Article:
Sermon text:Bruce finished his series on Philippians today, concluding by summarizing the entire book and reviewing the main points covered in his sermons over the past months. (Where I took notes on his sermons, I will linke to them.) He reminded us that Philippians was one of Paul's prison epistles, written while under house arrest in Rome, and that it is one of Paul's most personal letters, and certainly his most affectionate. Most of all, the letter is deeply saturated with the person and work of Jesus Christ: out of the 104 verses in the book, 51 of them mention our Lord.
The book of Philippians, all 104 verses.
Bruce's outline roughly followed the contours of the book's chapters. For each chapter, he proposed a theme and a life response.
Chapter 1—An Essential Perspective: Difficulty is common in the spiritual life. We must keep centered on our lives with Christ (v. 6). Bruce brought up the example of climbing a telephone pole for repairs: it's easy, as long as one leans back into the belt instead of trying to climb with one's own arms. Likewise, we can only succeed when we lean into Christ. Here, Paul introduces the theme that carries the rest of the book. As Bruce put it, "Keep the main thing the main thing," and the main thing is the gospel (see vv. 5, 7, 12, 16, and 27).
Chapter 2—An Essential Mindset: Humility in serving is integral to the spiritual life. We must live distinctively as children of God. This chapter is a lengthy call to selflessness. We are given a perfect picture: Christ has modeled the right attitude for us (compare Mark 10:45). Just as importantly, the selflessness and humility we are called to are not things we muster up ourselves but something God accomplishes in us. Paul then supplies two more examples: Timothy (vv. 19-24) and Epaphroditus (vv. 25-30). "Selfishness," Bruce said, "will sap the life of an individual. Selfishness will sap the life of a church."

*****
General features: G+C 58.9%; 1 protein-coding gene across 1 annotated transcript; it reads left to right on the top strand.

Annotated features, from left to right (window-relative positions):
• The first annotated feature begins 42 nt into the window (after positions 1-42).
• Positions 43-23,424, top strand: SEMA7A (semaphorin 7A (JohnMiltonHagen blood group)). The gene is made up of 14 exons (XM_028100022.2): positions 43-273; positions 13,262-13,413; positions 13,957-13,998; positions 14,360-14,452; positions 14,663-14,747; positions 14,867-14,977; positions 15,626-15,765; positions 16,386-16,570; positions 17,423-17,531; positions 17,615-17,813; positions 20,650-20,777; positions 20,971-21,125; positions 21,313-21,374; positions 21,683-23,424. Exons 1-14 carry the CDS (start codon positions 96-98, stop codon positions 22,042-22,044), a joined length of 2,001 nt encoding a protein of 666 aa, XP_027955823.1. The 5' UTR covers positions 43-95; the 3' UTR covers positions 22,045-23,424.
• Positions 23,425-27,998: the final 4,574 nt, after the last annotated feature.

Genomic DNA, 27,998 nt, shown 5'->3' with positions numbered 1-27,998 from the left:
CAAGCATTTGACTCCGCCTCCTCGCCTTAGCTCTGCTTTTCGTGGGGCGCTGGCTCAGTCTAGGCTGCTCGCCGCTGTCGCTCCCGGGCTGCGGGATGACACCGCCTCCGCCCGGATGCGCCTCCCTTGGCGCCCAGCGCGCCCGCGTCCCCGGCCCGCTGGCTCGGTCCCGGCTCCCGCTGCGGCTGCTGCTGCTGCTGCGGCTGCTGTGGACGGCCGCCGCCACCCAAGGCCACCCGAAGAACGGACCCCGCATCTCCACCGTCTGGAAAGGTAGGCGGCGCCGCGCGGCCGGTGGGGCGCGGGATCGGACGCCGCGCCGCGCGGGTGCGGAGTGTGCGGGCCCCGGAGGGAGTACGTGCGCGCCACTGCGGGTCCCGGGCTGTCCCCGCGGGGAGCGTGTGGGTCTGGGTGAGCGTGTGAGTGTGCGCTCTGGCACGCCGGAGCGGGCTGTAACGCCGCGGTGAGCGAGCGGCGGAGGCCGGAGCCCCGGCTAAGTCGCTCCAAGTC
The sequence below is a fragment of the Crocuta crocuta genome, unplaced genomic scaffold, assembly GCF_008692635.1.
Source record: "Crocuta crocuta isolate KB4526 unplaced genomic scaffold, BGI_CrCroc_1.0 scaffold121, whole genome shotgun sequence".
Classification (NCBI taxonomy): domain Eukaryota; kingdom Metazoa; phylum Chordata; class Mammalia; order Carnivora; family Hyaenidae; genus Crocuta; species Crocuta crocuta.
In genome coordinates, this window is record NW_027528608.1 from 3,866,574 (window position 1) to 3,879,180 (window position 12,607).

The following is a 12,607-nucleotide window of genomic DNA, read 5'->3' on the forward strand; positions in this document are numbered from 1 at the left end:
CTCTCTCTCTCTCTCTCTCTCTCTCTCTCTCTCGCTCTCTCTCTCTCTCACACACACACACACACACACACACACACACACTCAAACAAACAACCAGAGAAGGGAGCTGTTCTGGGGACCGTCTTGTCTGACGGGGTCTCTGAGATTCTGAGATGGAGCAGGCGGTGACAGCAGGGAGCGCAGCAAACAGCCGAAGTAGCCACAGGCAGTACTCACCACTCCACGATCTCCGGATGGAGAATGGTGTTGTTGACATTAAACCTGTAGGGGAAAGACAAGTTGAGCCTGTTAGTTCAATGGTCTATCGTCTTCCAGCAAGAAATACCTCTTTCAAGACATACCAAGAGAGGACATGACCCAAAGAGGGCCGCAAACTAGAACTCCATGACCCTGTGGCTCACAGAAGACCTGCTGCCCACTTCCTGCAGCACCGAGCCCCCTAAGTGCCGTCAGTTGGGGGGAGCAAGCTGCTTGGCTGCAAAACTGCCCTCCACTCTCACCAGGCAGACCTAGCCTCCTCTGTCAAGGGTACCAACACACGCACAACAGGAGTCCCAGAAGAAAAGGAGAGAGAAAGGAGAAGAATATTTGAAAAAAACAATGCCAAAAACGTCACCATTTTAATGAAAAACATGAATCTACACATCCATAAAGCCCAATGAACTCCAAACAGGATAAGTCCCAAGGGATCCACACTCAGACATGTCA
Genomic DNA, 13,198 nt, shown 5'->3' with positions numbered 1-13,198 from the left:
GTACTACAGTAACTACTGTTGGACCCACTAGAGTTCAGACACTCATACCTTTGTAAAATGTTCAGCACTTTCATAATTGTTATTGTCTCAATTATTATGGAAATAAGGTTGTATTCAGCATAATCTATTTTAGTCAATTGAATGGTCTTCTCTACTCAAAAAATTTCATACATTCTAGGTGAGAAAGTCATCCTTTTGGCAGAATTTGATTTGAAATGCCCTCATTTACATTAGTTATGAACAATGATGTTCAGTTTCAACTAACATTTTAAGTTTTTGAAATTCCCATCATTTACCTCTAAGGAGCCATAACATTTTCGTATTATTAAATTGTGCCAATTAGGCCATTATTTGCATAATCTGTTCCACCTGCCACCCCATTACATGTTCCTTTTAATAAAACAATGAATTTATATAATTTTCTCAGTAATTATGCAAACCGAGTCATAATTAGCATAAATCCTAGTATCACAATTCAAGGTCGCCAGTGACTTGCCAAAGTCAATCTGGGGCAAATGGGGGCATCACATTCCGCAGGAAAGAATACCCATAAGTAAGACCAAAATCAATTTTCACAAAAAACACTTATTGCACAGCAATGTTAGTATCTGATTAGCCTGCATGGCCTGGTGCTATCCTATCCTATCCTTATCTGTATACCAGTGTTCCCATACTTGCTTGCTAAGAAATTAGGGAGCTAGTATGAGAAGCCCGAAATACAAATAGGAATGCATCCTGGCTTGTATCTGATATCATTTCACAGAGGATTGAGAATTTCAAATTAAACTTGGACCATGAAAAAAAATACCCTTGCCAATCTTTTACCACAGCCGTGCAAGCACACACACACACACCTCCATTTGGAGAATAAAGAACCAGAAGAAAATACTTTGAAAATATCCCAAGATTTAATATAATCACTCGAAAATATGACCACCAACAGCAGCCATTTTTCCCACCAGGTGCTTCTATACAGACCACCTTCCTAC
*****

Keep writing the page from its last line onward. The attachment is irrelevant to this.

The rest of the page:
Chapter 3—An Essential Dependence: Reliance on the flesh submarines the spiritual life. We must press on to daily dependence on Christ. Relying on the flesh for our relationship with God will lead us to total failure. All our good works are simply "rubbish"—the Greek word σκυβάλον, which Bruce translated as "stinky crap." We cannot coast, but must press on and focus forward, regularly asking, "Have I settled?" and "Do I live in the past?" We should remember that our citizenship is heaven, not here on earth. The only permanent things in this world are people and the word of God. Thus, we should daily ask, "How can I advance the gospel?" remembering that our strength is in Christ alone.
Chapter 4—Essential Living: Maintaining right choices is vital to the spiritual life. We must choose wisely. Here, Bruce reminded us of the five ways in which Philippians calls us to choose wisely:
- Defuse disharmony (vv. 2-3): We must rejoice in the Lord (v. 4), relying on gospel truth. When we do, everything else diminishes in importance by contrast with the hugeness of the gospel.
- Choose prayer over anxiety (vv.4-7): Bruce commented, "Remember that God is large and in charge." The rhyme neatly sums up a great deal of truth. We must also hold fast to his promised peace.
- Choose to focus wisely (vv. 8-9): A worldly focus on evil and scandal runs smack up against Paul's instruction to set our minds on good things. Paul offers up here a "menu for our minds."
- Choose contentment daily (vv. 10-13): Though we are tempted to think, "If only ___, then..." we should instead depend on Christ. The reality of our relationship with Christ is our ultimate strength. "He will give you the grace for the place," Bruce commented.
- Choose to invest in the kingdom of God (vv. 14-19): We are blessed by giving now, and we will be blessed more in heaven when we receive our reward.
Finally, Paul gives a simple but powerful benediction, one that I intend to memorize and use to bless and encourage others:
The grace of the Lord Jesus Christ be with your spirit.